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Homebuilder sentiment jumps back to pre-coronavirus pandemic high

Aerial view of a construction worker covering an apartment building on May 27, 2020 in Uniondale, New York.

Al Bello | Getty Images

To find a V-shaped recovery from the economic wreck of the coronavirus pandemic, look at the country’s single-family home builders.

Homebuilder sentiment jumped 1

4 points to 72 in July, according to the National Association of Home Builders / Wells Fargo Housing Market Index (HMI). That was exactly where it was in March, before the pandemic hit the US economy. Anything over 50 is considered positive. The index fell to 30 in April.

“Builders see a lot of traffic and a lot of interest in new construction because existing home furnishings remain lean,” said NAHB President Chuck Fowke, a builder from Tampa, Florida. “In addition, builders in the Northeast and Midwest have benefited from demand that was put in place during spring closures. Low interest rates are also driving demand and we expect housing to lead to an overall economic recovery.”

Mortgage rates have set new record lows almost every week, and it is unlikely that they will soon grow higher. This has given buyers more purchasing power, especially for newly built homes that have a price premium. Mortgage applications to buy a newly built home increased over 50% in June annually.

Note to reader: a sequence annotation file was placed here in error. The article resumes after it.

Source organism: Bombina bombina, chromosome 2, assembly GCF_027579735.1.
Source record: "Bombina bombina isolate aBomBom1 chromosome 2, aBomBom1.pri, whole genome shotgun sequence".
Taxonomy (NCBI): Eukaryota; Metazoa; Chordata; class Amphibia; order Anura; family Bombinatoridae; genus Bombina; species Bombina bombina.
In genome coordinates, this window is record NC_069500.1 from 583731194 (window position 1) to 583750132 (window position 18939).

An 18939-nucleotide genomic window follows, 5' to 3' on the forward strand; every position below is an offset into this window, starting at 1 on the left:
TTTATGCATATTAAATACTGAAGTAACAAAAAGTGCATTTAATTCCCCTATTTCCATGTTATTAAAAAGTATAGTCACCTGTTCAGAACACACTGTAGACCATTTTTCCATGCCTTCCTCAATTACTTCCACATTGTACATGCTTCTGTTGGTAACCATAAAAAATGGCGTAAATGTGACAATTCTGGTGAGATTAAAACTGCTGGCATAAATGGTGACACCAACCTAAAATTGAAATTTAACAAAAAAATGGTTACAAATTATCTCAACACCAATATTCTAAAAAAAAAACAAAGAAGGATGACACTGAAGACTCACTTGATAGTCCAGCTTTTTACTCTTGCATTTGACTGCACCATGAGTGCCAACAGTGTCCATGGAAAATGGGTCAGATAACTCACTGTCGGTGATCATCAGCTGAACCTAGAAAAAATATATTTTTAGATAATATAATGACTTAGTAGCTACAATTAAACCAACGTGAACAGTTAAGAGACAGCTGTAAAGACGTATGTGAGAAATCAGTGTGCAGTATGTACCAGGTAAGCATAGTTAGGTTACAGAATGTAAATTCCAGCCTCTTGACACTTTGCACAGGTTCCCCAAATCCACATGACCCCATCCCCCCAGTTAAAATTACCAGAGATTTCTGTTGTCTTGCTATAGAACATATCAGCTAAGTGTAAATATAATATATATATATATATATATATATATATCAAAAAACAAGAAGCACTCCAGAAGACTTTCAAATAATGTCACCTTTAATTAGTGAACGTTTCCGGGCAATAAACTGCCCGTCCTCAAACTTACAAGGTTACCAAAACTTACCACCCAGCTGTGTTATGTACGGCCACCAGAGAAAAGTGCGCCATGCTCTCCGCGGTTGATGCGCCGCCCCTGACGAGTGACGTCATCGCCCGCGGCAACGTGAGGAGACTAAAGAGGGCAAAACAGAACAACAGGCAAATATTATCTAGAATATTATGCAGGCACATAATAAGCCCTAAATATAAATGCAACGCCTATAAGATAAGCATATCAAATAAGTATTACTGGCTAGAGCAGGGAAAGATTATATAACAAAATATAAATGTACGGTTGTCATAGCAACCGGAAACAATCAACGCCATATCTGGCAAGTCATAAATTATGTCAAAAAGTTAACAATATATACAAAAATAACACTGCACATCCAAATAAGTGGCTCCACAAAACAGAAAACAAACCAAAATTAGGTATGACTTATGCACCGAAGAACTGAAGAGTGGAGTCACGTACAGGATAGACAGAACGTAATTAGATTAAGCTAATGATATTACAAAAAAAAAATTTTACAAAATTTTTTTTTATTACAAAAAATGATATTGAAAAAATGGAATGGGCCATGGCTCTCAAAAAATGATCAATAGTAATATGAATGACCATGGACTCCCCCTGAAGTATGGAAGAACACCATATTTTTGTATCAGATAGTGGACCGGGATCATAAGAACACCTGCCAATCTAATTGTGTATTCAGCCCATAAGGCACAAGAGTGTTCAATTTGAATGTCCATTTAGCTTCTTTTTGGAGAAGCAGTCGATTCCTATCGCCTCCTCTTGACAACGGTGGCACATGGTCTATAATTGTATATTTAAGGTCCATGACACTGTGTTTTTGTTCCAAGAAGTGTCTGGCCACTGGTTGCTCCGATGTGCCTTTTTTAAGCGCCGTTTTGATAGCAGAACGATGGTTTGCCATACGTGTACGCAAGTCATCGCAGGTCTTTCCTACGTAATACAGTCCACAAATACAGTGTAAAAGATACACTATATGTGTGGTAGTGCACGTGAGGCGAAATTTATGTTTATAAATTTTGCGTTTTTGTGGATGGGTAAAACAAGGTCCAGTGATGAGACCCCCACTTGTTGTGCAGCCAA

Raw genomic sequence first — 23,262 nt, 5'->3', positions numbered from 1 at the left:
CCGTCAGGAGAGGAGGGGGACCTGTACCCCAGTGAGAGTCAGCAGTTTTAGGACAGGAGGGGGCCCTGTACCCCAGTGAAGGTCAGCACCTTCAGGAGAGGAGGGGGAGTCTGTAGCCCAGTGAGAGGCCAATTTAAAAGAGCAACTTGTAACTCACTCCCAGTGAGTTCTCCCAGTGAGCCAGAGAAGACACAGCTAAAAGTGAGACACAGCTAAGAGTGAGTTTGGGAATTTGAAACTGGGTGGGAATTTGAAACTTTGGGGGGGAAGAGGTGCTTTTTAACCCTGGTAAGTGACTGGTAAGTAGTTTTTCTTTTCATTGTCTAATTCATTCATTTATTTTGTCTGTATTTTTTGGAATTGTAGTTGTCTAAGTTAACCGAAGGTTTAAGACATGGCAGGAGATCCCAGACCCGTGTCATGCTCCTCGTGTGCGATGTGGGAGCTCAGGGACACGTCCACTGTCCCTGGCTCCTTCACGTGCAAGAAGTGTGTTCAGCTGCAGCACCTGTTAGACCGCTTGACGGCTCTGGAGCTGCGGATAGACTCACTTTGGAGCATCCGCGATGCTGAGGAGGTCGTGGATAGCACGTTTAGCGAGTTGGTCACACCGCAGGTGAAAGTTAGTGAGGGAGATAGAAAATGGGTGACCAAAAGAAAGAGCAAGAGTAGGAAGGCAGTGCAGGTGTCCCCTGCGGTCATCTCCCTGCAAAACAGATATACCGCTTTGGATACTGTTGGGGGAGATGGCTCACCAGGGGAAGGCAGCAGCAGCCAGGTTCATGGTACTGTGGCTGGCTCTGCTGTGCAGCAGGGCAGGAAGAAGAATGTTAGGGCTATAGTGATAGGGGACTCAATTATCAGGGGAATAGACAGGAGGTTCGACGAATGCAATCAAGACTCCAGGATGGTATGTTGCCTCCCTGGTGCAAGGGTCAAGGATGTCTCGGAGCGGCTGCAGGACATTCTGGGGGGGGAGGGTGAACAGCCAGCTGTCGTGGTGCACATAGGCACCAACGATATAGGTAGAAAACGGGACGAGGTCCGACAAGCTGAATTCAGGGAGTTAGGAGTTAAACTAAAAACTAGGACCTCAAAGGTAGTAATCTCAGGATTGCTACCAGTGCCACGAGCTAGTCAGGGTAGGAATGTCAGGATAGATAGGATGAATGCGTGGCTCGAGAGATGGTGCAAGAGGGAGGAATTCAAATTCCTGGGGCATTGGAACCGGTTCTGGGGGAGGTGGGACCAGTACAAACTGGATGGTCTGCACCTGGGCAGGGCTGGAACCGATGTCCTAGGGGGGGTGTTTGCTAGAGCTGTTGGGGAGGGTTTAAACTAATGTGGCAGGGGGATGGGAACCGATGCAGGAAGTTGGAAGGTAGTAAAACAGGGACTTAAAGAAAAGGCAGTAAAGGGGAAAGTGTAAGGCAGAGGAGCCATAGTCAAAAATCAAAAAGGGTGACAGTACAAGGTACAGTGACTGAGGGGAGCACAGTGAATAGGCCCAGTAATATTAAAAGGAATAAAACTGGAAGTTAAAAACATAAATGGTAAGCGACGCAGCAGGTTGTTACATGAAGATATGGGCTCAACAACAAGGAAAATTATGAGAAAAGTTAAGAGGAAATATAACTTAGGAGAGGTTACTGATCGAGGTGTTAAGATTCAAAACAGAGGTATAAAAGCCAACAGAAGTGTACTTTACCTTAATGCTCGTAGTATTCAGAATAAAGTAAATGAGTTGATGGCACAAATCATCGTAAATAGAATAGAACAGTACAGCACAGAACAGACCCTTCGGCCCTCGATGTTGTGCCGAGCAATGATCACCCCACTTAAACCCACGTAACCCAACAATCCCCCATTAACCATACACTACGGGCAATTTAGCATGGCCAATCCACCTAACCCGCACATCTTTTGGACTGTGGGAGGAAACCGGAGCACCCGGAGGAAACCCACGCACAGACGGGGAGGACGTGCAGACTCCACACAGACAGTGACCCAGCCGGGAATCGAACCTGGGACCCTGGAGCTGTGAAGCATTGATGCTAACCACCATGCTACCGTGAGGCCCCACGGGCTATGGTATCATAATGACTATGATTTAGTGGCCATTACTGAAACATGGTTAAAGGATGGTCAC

Of the three components of the index, current sales conditions jumped by 16 points to 79, sales expectations over the next six months rose by seven points to 75 and purchasing traffic rose by 15 points to 58.

Builders are clearly happy that demand is growing back, but they are also surprised and largely unprepared. Most builders either closed or severely restricted operations in March and April and are now struggling to get back up. They had stopped buying land and had given up much of their labor. Material manufacturers did the same, which is why builders are now facing rising prices for wood.

“Wood prices are two years high and builders are reporting rising costs for other building materials, while problems with a lot of access to labor and skilled labor remain,” said Robert Dietz, NAHB’s chief economist. “However, the important history of the changing geography for housing demand benefits new construction. New housing demand is improving in lower density markets, including small metro areas, rural markets and large suburban suburbs, as people seek larger housing and expect more flexibility for telecommunications work. in the coming years. Flights to the suburbs are real. “

Building sentiment in the Northeast regularly increased 22 points to 70 and jumped 18 points to 68 in the Midwest. In the south it increased 10 points to 73 and in the west it jumped 14 points to 80.

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